Nazareth Still Rocks 50+ Years Later
Pete Agnew discusses the Scottish rockers' upcoming 25th album, "Surviving the Law."
Thank you for spending part of your day with Michael’s Record Collection. This newsletter has given me the opportunity to speak with a wide variety of artists, from up-and-coming, relatively unknown musicians to outright legends. For this issue, I was able to speak with someone very much in the latter category in Pete Agnew — bassist and one of the founding members of Nazareth.
Anyone listening to classic rock radio today or who spent any time listening to FM radio back in the mid-to-late 1970s knows Nazareth well. Whether it’s the emotional power ballad “Love Hurts,” or the rebellious singalong hit “Hair of the Dog,” Nazareth struck a chord. Given the current state of radio and how rock music is treated compared to other genres, it’s forgivable if readers of this newsletter didn’t even realize Nazareth existed still today. It does, and the band is still turning out excellent rock music.
The band has a new album coming out soon. And that’s the subject of today’s MRC.
Scottish rockers Nazareth have been churning out infectious heavy rock songs since their formation in 1968. The band’s self-titled debut album was released more than 50 years ago but didn’t leave much of a mark in the United States. Although the band found its footing in Europe in the early 1970s, releasing five albums between 1971’s Nazareth and 1974’s Rampant, it wasn’t until 1975 that the band made an impact on the west side of the Atlantic Ocean with the release of Hair of the Dog, driven largely by the last-minute decision to use intended B-side “Love Hurts,” on the U.S. release of the album. The Everly Brothers cover became a smash hit in the United States, reaching No. 8 on the Billboard Hot 100 in early 1976 and propelling Hair of the Dog to No. 17 on the Billboard 200 albums chart.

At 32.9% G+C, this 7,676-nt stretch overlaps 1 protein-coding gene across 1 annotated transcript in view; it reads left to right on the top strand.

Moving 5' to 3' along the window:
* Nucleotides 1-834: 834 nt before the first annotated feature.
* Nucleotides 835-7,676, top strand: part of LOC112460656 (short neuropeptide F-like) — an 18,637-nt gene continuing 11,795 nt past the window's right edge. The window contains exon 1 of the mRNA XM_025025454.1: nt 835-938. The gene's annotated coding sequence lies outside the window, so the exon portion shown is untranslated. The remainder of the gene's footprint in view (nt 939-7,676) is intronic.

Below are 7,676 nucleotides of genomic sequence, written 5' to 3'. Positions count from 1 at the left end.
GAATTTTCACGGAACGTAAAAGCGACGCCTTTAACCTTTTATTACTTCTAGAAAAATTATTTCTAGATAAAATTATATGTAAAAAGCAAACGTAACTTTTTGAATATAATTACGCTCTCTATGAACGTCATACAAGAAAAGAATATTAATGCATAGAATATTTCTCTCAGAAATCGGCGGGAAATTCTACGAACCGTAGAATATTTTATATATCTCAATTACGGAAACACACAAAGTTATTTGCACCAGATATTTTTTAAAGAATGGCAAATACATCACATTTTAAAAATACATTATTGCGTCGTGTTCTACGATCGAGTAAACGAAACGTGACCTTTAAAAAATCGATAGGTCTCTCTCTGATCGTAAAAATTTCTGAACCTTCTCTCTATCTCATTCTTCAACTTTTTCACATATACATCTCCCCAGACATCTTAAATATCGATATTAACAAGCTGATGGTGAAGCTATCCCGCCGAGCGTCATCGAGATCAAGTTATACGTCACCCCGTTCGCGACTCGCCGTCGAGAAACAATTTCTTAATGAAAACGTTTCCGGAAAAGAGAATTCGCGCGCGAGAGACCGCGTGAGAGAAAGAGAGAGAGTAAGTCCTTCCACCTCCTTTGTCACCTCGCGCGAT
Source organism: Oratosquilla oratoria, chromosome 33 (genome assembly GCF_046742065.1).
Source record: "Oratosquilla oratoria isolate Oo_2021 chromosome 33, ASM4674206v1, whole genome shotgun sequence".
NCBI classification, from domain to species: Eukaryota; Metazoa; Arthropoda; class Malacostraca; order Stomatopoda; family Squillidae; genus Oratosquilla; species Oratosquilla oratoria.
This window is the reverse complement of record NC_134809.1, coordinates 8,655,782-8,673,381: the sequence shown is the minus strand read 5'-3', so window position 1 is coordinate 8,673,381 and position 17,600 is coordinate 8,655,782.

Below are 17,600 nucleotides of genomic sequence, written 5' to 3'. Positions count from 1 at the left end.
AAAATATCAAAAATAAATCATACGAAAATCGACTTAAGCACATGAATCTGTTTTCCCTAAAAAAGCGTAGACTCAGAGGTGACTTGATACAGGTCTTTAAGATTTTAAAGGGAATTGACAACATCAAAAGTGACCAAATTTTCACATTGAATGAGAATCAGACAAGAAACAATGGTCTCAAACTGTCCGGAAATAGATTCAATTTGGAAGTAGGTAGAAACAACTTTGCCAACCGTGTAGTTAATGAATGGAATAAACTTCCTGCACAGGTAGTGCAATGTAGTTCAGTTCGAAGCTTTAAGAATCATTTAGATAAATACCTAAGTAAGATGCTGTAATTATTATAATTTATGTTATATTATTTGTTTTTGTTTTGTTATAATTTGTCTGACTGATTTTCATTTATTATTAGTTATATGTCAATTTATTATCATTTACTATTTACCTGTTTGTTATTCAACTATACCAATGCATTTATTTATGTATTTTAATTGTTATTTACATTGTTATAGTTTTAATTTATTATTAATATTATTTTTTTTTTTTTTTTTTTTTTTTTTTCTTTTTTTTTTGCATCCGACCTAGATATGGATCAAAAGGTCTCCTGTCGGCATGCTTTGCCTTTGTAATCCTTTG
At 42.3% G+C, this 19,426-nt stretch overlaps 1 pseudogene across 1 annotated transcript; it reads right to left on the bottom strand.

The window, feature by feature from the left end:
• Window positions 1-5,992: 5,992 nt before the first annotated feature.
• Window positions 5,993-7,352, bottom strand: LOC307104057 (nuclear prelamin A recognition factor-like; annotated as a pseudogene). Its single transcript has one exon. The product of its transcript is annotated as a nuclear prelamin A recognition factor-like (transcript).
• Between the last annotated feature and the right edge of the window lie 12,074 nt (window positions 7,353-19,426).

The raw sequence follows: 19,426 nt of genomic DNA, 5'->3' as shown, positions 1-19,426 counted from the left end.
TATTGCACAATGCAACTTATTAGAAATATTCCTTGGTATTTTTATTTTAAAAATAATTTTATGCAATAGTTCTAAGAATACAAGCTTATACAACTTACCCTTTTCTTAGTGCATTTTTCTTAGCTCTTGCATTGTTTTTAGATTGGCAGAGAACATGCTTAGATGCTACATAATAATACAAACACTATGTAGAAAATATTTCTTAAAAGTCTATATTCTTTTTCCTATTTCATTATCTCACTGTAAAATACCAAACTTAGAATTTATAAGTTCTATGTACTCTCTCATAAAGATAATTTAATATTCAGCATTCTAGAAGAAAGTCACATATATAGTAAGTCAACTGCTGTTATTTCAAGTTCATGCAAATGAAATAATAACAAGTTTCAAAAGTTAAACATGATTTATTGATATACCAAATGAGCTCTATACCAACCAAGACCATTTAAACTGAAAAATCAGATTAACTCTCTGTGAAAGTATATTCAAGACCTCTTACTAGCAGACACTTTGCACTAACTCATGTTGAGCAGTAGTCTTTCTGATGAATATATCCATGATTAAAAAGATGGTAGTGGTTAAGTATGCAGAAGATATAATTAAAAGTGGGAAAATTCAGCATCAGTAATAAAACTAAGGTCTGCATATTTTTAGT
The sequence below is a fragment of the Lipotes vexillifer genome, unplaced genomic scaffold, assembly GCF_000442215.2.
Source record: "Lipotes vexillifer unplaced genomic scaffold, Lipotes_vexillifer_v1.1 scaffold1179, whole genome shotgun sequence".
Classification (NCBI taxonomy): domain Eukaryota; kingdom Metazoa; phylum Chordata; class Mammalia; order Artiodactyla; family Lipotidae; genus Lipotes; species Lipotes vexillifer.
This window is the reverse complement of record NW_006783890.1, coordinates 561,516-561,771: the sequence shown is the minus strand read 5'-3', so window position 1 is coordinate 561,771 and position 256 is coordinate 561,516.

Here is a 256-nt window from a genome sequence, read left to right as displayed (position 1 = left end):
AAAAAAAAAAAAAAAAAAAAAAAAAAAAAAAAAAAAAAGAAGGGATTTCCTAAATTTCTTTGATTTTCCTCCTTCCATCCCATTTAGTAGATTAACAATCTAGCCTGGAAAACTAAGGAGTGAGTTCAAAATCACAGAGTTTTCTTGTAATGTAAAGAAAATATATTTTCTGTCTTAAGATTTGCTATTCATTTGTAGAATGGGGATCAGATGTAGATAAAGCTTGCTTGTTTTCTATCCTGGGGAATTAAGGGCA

Nearly half a century since Hair of the Dog took Nazareth to the next level, founding member and bassist Pete Agnew is the only original member still with the band, which is about to release its 25th(!) album on April 15. Surviving the Law is the second album by the current Nazareth lineup, which includes Agnew, his son Lee (drums), Jimmy Murrison (guitar), and Carl Sentance (vocals). But this isn’t exactly a ‘new’ lineup for Nazareth.
Lee took over drumming duties when original member Darrell Sweet passed away in 1999. Murrison has been the band’s guitarist since 1994, when he replaced Billy Rankin. So three-fourths of Nazareth have been together for more than two decades. Sentance is the band’s newest member, but he’s been around for a while, having joined Nazareth in 2015 — just a couple of years after original singer Dan McCafferty retired from touring for health reasons, and following a short stint by Linton Osborne as the band’s front man.
At the time the band hired Sentance, the members of Nazareth weren’t interested in finding a sound-alike who could mimic McCafferty. They simply wanted a good rock singer who fit in with the band’s style. The English-born former vocalist for Persian Risk and the Geezer Butler Band fit the bill.
“I heard of (Sentance) through a friend of mine,” Agnew said. “Dan’s a very hard man to replace. I mean, he had such an iconic voice. And it’s always a hard thing to replace a lead singer anyway. We thought, if we want to continue, it’s kind of like starting all over. I was getting a lot of audition files sent to me. A lot of them were doing a Dan sound-alike, and a lot of them were very good at it, but I thought, ‘This is definitely what we don’t need.’ We need a good singer who can do Nazareth stuff but make it sound as if everything’s fresh. It’s all got to sound as if it’s fired up again.”